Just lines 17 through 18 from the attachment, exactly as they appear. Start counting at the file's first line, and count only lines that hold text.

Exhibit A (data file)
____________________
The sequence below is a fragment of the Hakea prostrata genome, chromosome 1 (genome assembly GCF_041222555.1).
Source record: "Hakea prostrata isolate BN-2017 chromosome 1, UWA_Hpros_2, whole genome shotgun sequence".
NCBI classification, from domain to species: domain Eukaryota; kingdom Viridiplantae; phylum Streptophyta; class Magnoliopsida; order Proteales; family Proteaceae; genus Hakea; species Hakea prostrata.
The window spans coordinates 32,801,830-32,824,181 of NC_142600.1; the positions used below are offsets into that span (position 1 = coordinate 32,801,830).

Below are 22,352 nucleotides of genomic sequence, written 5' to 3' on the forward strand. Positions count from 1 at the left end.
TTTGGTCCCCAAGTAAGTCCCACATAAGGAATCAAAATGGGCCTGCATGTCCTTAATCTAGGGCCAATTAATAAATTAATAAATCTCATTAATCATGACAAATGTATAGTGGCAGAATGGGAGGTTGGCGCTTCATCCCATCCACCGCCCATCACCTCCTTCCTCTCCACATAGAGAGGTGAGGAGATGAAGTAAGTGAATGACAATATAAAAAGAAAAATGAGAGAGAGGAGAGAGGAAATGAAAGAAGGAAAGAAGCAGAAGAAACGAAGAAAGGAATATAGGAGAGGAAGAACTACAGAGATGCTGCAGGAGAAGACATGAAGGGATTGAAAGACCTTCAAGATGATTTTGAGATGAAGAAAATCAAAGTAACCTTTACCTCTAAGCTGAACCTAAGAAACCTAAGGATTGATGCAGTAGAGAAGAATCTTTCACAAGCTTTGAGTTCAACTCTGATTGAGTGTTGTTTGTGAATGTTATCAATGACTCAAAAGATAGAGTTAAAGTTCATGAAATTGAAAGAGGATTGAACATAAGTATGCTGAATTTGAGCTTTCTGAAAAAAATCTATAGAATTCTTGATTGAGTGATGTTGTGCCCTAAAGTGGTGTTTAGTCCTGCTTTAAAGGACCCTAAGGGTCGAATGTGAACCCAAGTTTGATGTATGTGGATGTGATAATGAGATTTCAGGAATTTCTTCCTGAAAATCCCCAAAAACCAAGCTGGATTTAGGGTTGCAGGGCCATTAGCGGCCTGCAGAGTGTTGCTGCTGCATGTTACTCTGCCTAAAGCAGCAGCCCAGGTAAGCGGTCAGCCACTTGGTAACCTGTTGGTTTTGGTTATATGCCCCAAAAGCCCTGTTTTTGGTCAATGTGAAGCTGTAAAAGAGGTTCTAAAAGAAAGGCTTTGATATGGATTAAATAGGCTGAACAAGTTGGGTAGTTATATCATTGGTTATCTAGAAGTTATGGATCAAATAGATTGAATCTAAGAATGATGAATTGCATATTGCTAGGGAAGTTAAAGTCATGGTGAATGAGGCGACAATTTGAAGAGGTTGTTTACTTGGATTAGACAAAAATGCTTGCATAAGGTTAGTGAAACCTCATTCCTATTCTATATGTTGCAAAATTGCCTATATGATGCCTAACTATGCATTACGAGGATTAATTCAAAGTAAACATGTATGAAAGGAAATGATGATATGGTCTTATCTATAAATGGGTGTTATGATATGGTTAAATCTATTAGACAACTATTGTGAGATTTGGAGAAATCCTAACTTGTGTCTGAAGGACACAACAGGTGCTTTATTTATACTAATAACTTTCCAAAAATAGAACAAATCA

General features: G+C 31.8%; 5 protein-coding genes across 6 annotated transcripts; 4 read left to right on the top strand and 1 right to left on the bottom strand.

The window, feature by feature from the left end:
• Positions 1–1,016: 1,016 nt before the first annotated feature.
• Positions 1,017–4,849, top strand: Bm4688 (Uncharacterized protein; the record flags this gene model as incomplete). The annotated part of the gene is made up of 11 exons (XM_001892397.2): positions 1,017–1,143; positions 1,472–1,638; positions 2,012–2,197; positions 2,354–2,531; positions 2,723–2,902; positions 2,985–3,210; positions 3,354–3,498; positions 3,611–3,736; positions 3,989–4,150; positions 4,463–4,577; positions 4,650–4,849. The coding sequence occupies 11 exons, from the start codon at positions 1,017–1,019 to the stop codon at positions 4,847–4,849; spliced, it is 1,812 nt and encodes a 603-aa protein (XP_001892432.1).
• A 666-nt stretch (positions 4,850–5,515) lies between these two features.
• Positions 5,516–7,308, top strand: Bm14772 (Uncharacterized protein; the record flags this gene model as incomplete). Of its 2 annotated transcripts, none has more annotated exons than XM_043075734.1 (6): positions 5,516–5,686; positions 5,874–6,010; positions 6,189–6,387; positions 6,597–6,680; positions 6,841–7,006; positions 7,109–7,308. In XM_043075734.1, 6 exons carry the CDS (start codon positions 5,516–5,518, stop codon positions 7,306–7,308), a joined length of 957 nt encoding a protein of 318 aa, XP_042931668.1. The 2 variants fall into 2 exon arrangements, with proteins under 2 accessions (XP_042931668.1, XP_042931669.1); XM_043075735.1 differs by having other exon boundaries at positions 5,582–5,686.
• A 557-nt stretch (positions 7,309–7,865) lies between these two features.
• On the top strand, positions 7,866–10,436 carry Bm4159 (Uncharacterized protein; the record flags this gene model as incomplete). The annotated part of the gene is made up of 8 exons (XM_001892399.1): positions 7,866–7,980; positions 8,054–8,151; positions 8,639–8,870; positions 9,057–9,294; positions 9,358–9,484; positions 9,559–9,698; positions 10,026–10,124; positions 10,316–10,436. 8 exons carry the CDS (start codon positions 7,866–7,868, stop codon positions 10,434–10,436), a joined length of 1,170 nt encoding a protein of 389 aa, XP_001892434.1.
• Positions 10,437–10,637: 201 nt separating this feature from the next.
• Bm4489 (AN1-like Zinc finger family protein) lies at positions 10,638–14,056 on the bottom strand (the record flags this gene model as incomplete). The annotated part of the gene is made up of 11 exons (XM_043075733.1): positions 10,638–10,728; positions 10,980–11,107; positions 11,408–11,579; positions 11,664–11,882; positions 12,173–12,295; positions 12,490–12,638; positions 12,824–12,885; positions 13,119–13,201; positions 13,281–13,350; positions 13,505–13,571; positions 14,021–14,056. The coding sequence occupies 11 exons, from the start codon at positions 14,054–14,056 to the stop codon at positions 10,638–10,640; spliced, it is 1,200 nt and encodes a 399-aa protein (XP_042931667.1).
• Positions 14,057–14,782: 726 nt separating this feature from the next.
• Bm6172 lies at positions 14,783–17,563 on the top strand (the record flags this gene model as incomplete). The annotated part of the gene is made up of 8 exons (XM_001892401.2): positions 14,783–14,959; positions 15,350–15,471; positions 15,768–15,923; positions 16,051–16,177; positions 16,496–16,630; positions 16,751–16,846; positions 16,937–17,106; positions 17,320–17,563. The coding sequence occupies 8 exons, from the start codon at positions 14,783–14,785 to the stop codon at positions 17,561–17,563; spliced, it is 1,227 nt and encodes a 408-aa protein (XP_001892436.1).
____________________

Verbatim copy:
• Positions 14,057–14,782: 726 nt separating this feature from the next.
• Bm6172 lies at positions 14,783–17,563 on the top strand (the record flags this gene model as incomplete). The annotated part of the gene is made up of 8 exons (XM_001892401.2): positions 14,783–14,959; positions 15,350–15,471; positions 15,768–15,923; positions 16,051–16,177; positions 16,496–16,630; positions 16,751–16,846; positions 16,937–17,106; positions 17,320–17,563. The coding sequence occupies 8 exons, from the start codon at positions 14,783–14,785 to the stop codon at positions 17,561–17,563; spliced, it is 1,227 nt and encodes a 408-aa protein (XP_001892436.1).